GZERO Media logo

Trump's military exit ramp

Art by Gabriella Turrisi

CNN and the New York Times reported on Monday that before he leaves office on January 20, President Trump will order the withdrawal of nearly half the US troops still serving in Afghanistan and Iraq, and nearly all who remain in Somalia.

If he follows through, this will be the president's final step toward ending the costly US commitment to fight terrorism and bolstering the stability of fragile governments in these countries.

The plan has drawn plenty of fire from within the US government. Trump fired Defense Secretary Mark Esper not long after Esper had informed the White House that he and Pentagon top brass believed that security conditions had not been met for a troop drawdown.

In addition, Republican Senate Majority Leader Mitch McConnell warned this week that "a rapid withdrawal of US forces from Afghanistan now would hurt our allies and delight the people who wish us harm." He compared the idea with "the humiliating American departure from Saigon in 1975."

The debate over this plan gets at the heart of President Trump's attempt to redefine the US role in the world. Before 2017, all post-World War II US presidents had argued that an assertive US global leadership role serves the US national interest.

Trump has challenged this orthodoxy, both before and during his presidency. Too often, he's argued, his predecessors have pushed US soldiers into endless commitments to the security of other countries and allowed selfish "allies" to free-ride at the expense of US taxpayers.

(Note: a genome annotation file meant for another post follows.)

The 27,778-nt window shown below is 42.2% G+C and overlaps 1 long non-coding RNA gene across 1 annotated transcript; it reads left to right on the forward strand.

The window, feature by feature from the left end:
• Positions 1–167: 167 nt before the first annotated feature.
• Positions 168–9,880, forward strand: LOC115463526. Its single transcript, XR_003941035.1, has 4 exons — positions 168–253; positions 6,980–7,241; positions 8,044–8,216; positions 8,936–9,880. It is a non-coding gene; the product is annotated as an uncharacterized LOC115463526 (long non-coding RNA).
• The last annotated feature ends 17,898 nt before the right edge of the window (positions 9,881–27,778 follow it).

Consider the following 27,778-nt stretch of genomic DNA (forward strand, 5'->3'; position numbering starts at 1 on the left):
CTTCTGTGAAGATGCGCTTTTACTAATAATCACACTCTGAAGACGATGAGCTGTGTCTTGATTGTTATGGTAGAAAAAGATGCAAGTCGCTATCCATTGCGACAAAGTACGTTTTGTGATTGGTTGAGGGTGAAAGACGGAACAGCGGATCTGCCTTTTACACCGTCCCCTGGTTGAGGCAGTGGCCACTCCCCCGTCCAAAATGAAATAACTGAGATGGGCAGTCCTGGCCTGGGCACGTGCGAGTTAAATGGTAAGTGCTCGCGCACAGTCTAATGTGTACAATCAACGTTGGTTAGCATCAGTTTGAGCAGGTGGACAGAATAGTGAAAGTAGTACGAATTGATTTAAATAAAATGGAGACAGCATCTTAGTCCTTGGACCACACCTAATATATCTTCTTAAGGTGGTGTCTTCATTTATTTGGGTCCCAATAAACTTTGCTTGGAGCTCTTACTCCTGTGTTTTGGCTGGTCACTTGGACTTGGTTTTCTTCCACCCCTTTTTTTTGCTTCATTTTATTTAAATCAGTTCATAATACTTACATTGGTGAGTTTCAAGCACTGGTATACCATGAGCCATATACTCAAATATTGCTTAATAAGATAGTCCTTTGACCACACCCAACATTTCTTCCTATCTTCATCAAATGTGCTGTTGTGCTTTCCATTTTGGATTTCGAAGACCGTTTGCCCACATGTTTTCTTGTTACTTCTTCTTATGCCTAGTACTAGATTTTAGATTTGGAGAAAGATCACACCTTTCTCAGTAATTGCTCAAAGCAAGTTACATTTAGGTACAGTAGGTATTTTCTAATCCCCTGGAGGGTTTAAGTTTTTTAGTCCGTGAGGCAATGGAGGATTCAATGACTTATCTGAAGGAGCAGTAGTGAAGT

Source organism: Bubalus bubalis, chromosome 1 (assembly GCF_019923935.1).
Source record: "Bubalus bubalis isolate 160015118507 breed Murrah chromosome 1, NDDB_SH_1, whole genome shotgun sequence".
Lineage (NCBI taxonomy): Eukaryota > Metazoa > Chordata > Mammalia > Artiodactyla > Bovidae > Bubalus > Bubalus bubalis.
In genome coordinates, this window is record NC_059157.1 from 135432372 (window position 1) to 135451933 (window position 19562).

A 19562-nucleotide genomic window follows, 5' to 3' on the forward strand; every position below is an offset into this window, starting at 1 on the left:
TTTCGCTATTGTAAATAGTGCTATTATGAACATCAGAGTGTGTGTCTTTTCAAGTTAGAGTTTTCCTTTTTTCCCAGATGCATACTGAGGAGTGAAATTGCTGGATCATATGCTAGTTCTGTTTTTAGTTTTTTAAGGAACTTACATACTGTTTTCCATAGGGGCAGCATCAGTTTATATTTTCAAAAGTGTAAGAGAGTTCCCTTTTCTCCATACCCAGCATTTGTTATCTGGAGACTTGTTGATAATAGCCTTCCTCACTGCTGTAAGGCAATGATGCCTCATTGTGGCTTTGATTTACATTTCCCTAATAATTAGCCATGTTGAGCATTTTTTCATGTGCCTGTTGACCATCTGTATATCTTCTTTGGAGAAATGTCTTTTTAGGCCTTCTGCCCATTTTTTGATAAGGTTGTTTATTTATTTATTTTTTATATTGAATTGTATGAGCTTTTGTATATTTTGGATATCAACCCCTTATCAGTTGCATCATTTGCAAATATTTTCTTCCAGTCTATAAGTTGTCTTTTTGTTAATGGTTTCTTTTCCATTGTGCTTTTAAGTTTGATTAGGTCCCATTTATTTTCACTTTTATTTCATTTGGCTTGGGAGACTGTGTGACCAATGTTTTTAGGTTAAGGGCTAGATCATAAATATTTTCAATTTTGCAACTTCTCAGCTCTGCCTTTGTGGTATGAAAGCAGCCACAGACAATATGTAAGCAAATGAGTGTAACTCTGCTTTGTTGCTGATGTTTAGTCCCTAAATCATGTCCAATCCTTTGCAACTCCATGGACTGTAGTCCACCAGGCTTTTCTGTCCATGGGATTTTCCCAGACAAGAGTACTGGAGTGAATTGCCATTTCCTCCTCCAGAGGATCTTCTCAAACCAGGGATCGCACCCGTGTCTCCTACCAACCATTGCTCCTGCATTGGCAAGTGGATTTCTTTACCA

There are strong arguments on both sides of this debate. Here are the most notable:

Against withdrawal

Critics of Trump's plan say that Bush and Obama administration drawdowns of US troops from Iraq (2007-2011) enabled the emergence of ISIS in Iraq and Syria, a problem that proved costlier and more dangerous than the US troop presence.

On Tuesday, NATO Secretary General Jens Stoltenberg warned against a "premature withdrawal" from Afghanistan. In fact, the Taliban have become more aggressive in recent months, particularly against Afghan government forces, and October was the deadliest month for Afghan civilians in more than a year.

Abandoning the fight against terrorists in vulnerable countries signals to US allies (and potential allies) that Washington is not to be trusted.

For withdrawal

For how many years will withdrawal from these countries remain "premature?" Must US troops wait for the day when Afghanistan has a stable government capable of controlling all of Afghan territory? If the goal is more modest than that, why hasn't it been achieved in the 19 years that US and NATO forces have been there?

Must Washington wait until al-Qaeda and ISIS renounce terrorism, and Iran withdraws support for militias in Iraq? Or until Somalia becomes a stable country?

By remaining in these countries all these years, doesn't Washington allow its allies there to believe that they don't really need to prepare to function without US help?

In Somalia, much of the recent US military effort has focused on training and backing a Somali commando unit of 850 troops that has scored major wins against al-Shabaab, an al-Qaeda affiliated terrorist group. Critics of Trump's plan say this force can't function without active US involvement, but why should Somalis prepare to survive without US help as long as they believe the Americans will stay?